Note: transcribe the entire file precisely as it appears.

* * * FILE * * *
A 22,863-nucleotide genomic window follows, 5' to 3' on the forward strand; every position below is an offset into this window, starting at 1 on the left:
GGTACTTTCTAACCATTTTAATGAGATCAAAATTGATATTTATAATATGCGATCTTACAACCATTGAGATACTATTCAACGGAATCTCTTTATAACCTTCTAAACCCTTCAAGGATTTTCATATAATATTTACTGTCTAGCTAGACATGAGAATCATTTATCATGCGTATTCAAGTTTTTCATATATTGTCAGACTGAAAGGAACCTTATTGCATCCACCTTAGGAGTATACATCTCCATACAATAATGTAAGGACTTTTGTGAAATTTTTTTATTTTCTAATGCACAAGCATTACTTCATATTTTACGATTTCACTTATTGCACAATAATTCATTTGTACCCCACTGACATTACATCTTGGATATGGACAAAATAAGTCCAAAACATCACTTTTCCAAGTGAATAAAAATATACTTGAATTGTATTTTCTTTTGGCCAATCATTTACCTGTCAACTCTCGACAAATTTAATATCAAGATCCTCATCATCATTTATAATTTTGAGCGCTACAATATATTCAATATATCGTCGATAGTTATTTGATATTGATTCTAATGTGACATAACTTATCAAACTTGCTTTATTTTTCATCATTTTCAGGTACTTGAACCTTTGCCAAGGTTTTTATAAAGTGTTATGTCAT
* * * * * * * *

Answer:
A 22,863-nucleotide genomic window follows, 5' to 3' on the forward strand; every position below is an offset into this window, starting at 1 on the left:
GGTACTTTCTAACCATTTTAATGAGATCAAAATTGATATTTATAATATGCGATCTTACAACCATTGAGATACTATTCAACGGAATCTCTTTATAACCTTCTAAACCCTTCAAGGATTTTCATATAATATTTACTGTCTAGCTAGACATGAGAATCATTTATCATGCGTATTCAAGTTTTTCATATATTGTCAGACTGAAAGGAACCTTATTGCATCCACCTTAGGAGTATACATCTCCATACAATAATGTAAGGACTTTTGTGAAATTTTTTTATTTTCTAATGCACAAGCATTACTTCATATTTTACGATTTCACTTATTGCACAATAATTCATTTGTACCCCACTGACATTACATCTTGGATATGGACAAAATAAGTCCAAAACATCACTTTTCCAAGTGAATAAAAATATACTTGAATTGTATTTTCTTTTGGCCAATCATTTACCTGTCAACTCTCGACAAATTTAATATCAAGATCCTCATCATCATTTATAATTTTGAGCGCTACAATATATTCAATATATCGTCGATAGTTATTTGATATTGATTCTAATGTGACATAACTTATCAAACTTGCTTTATTTTTCATCATTTTCAGGTACTTGAACCTTTGCCAAGGTTTTTATAAAGTGTTATGTCAT